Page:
For 59 different viruses, when the amount of nucleic acid in the particle is related either to the dry weight of the particle or to the particle volume, two classes of virus groups emerge — those with enveloped or those with geometrical particles.

The enveloped viruses have particles with the following properties: (i) about 40 × 10 daltons of anhydrous weight per 10 daltons of nucleic acid; (ii) a particle volume of about 2 × 10 nm per 10 daltons of nucleic acid; (iii) a limiting lipoprotein membrane. These properties are qualitatively and quantitatively close to those of prokaryotic cells.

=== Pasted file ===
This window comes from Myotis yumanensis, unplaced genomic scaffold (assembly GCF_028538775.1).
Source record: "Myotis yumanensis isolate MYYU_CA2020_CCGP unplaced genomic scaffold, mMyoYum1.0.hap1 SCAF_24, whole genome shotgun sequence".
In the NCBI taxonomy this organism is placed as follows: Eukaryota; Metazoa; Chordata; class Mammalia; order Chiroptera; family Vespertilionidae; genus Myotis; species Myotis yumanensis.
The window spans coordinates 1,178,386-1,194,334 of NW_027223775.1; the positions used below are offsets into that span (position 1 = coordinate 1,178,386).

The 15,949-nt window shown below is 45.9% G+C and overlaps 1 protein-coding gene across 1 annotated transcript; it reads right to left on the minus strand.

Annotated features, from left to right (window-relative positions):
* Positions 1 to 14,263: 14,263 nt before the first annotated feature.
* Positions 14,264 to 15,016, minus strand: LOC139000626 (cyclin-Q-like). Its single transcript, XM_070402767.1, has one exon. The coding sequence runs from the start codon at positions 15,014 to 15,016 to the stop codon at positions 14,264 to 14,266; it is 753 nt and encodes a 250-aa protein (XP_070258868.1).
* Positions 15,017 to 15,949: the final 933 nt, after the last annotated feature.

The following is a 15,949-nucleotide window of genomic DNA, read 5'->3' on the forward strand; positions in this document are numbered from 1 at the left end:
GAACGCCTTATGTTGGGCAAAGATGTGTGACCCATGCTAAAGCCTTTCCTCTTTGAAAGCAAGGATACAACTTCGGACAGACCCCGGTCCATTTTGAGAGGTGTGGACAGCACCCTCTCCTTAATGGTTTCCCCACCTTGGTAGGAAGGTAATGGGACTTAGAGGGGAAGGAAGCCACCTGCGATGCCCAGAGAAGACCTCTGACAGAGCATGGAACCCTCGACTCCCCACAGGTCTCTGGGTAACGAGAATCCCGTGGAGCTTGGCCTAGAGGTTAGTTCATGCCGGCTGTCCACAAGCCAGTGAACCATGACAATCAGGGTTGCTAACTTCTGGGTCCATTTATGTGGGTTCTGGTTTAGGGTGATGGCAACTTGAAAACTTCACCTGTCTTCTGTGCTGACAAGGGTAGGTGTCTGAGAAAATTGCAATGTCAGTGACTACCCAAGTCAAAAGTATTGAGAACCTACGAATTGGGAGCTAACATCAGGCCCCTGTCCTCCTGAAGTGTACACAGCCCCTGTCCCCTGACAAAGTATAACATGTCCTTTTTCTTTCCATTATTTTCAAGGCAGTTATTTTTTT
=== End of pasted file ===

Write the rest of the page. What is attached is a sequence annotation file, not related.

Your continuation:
The geometric viruses have particles with roughly one-tenth the anhydrous mass per unit of nucleic acid and one twenty-fifth the particle volume per unit of nucleic acid. They do not possess a limiting lipoprotein membrane.


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